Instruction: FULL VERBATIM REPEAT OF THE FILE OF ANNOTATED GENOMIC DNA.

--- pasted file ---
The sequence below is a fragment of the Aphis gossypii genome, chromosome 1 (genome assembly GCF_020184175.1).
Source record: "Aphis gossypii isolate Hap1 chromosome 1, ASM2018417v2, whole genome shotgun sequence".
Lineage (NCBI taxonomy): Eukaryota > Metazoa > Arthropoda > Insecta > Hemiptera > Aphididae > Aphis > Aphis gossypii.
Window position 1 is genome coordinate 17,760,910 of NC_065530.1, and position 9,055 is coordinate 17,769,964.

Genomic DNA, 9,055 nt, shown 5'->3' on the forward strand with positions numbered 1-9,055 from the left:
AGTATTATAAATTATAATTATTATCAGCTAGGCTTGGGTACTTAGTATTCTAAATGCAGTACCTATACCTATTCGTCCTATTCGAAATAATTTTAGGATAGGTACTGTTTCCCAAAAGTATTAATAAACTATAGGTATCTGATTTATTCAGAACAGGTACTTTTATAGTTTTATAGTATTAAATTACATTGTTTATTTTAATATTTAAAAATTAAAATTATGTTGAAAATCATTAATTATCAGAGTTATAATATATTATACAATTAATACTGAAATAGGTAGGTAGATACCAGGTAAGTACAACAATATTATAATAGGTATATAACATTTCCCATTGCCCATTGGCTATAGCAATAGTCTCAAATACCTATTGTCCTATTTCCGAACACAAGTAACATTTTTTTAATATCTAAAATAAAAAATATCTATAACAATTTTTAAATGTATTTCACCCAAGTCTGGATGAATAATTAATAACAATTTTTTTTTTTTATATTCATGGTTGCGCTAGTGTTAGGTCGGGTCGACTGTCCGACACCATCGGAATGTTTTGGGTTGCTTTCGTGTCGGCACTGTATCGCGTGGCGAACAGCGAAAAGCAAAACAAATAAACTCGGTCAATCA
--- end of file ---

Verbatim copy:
The sequence below is a fragment of the Aphis gossypii genome, chromosome 1 (genome assembly GCF_020184175.1).
Source record: "Aphis gossypii isolate Hap1 chromosome 1, ASM2018417v2, whole genome shotgun sequence".
Lineage (NCBI taxonomy): Eukaryota > Metazoa > Arthropoda > Insecta > Hemiptera > Aphididae > Aphis > Aphis gossypii.
Window position 1 is genome coordinate 17,760,910 of NC_065530.1, and position 9,055 is coordinate 17,769,964.

Genomic DNA, 9,055 nt, shown 5'->3' on the forward strand with positions numbered 1-9,055 from the left:
AGTATTATAAATTATAATTATTATCAGCTAGGCTTGGGTACTTAGTATTCTAAATGCAGTACCTATACCTATTCGTCCTATTCGAAATAATTTTAGGATAGGTACTGTTTCCCAAAAGTATTAATAAACTATAGGTATCTGATTTATTCAGAACAGGTACTTTTATAGTTTTATAGTATTAAATTACATTGTTTATTTTAATATTTAAAAATTAAAATTATGTTGAAAATCATTAATTATCAGAGTTATAATATATTATACAATTAATACTGAAATAGGTAGGTAGATACCAGGTAAGTACAACAATATTATAATAGGTATATAACATTTCCCATTGCCCATTGGCTATAGCAATAGTCTCAAATACCTATTGTCCTATTTCCGAACACAAGTAACATTTTTTTAATATCTAAAATAAAAAATATCTATAACAATTTTTAAATGTATTTCACCCAAGTCTGGATGAATAATTAATAACAATTTTTTTTTTTTATATTCATGGTTGCGCTAGTGTTAGGTCGGGTCGACTGTCCGACACCATCGGAATGTTTTGGGTTGCTTTCGTGTCGGCACTGTATCGCGTGGCGAACAGCGAAAAGCAAAACAAATAAACTCGGTCAATCA